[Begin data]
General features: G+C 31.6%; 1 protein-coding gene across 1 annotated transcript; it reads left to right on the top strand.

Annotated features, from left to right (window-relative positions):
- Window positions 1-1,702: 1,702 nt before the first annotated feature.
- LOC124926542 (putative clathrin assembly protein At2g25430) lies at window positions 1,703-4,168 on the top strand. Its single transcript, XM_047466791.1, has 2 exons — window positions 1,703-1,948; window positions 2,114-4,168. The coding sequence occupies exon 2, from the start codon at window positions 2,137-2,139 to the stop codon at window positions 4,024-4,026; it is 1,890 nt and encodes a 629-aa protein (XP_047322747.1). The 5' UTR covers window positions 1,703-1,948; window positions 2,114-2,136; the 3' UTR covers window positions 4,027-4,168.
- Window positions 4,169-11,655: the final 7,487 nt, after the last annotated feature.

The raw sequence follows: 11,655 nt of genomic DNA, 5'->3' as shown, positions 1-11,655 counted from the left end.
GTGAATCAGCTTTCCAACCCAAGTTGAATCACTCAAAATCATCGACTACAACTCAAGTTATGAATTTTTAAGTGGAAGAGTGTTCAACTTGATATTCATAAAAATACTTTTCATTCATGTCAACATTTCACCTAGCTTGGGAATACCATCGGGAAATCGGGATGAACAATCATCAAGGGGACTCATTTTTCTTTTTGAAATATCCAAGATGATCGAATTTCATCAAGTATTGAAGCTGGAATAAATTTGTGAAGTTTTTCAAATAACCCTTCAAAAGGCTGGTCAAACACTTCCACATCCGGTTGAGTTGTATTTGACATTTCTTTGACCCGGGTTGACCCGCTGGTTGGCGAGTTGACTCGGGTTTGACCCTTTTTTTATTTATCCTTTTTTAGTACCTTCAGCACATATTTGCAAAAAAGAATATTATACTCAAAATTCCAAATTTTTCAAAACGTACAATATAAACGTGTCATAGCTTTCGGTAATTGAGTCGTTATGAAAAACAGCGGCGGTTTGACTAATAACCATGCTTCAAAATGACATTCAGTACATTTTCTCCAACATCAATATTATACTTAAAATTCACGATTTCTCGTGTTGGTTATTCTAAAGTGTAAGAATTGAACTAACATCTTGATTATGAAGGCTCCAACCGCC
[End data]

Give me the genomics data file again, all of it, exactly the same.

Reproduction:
General features: G+C 31.6%; 1 protein-coding gene across 1 annotated transcript; it reads left to right on the top strand.

Annotated features, from left to right (window-relative positions):
- Window positions 1-1,702: 1,702 nt before the first annotated feature.
- LOC124926542 (putative clathrin assembly protein At2g25430) lies at window positions 1,703-4,168 on the top strand. Its single transcript, XM_047466791.1, has 2 exons — window positions 1,703-1,948; window positions 2,114-4,168. The coding sequence occupies exon 2, from the start codon at window positions 2,137-2,139 to the stop codon at window positions 4,024-4,026; it is 1,890 nt and encodes a 629-aa protein (XP_047322747.1). The 5' UTR covers window positions 1,703-1,948; window positions 2,114-2,136; the 3' UTR covers window positions 4,027-4,168.
- Window positions 4,169-11,655: the final 7,487 nt, after the last annotated feature.

The raw sequence follows: 11,655 nt of genomic DNA, 5'->3' as shown, positions 1-11,655 counted from the left end.
GTGAATCAGCTTTCCAACCCAAGTTGAATCACTCAAAATCATCGACTACAACTCAAGTTATGAATTTTTAAGTGGAAGAGTGTTCAACTTGATATTCATAAAAATACTTTTCATTCATGTCAACATTTCACCTAGCTTGGGAATACCATCGGGAAATCGGGATGAACAATCATCAAGGGGACTCATTTTTCTTTTTGAAATATCCAAGATGATCGAATTTCATCAAGTATTGAAGCTGGAATAAATTTGTGAAGTTTTTCAAATAACCCTTCAAAAGGCTGGTCAAACACTTCCACATCCGGTTGAGTTGTATTTGACATTTCTTTGACCCGGGTTGACCCGCTGGTTGGCGAGTTGACTCGGGTTTGACCCTTTTTTTATTTATCCTTTTTTAGTACCTTCAGCACATATTTGCAAAAAAGAATATTATACTCAAAATTCCAAATTTTTCAAAACGTACAATATAAACGTGTCATAGCTTTCGGTAATTGAGTCGTTATGAAAAACAGCGGCGGTTTGACTAATAACCATGCTTCAAAATGACATTCAGTACATTTTCTCCAACATCAATATTATACTTAAAATTCACGATTTCTCGTGTTGGTTATTCTAAAGTGTAAGAATTGAACTAACATCTTGATTATGAAGGCTCCAACCGCC